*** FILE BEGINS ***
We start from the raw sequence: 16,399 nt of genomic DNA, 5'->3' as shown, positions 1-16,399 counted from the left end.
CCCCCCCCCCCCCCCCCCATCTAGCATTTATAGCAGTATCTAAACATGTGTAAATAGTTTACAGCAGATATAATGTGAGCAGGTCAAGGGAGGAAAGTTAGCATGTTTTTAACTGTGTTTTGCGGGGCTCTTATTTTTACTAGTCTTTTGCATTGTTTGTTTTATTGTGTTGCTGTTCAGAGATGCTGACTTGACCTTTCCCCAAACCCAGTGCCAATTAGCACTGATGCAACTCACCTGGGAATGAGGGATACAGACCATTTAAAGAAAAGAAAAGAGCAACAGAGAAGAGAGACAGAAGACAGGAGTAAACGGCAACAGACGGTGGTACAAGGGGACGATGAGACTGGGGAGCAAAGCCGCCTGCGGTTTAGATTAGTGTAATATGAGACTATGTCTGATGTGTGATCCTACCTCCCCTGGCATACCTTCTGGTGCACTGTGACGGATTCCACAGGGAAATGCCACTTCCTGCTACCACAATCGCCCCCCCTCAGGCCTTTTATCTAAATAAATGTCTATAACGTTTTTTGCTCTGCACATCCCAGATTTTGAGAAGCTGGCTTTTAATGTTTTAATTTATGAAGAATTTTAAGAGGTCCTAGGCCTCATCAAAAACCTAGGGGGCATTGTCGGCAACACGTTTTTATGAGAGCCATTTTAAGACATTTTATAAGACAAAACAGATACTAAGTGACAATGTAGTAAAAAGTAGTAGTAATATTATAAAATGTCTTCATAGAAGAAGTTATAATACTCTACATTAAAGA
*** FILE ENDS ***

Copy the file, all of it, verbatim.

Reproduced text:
We start from the raw sequence: 16,399 nt of genomic DNA, 5'->3' as shown, positions 1-16,399 counted from the left end.
CCCCCCCCCCCCCCCCCCATCTAGCATTTATAGCAGTATCTAAACATGTGTAAATAGTTTACAGCAGATATAATGTGAGCAGGTCAAGGGAGGAAAGTTAGCATGTTTTTAACTGTGTTTTGCGGGGCTCTTATTTTTACTAGTCTTTTGCATTGTTTGTTTTATTGTGTTGCTGTTCAGAGATGCTGACTTGACCTTTCCCCAAACCCAGTGCCAATTAGCACTGATGCAACTCACCTGGGAATGAGGGATACAGACCATTTAAAGAAAAGAAAAGAGCAACAGAGAAGAGAGACAGAAGACAGGAGTAAACGGCAACAGACGGTGGTACAAGGGGACGATGAGACTGGGGAGCAAAGCCGCCTGCGGTTTAGATTAGTGTAATATGAGACTATGTCTGATGTGTGATCCTACCTCCCCTGGCATACCTTCTGGTGCACTGTGACGGATTCCACAGGGAAATGCCACTTCCTGCTACCACAATCGCCCCCCCTCAGGCCTTTTATCTAAATAAATGTCTATAACGTTTTTTGCTCTGCACATCCCAGATTTTGAGAAGCTGGCTTTTAATGTTTTAATTTATGAAGAATTTTAAGAGGTCCTAGGCCTCATCAAAAACCTAGGGGGCATTGTCGGCAACACGTTTTTATGAGAGCCATTTTAAGACATTTTATAAGACAAAACAGATACTAAGTGACAATGTAGTAAAAAGTAGTAGTAATATTATAAAATGTCTTCATAGAAGAAGTTATAATACTCTACATTAAAGA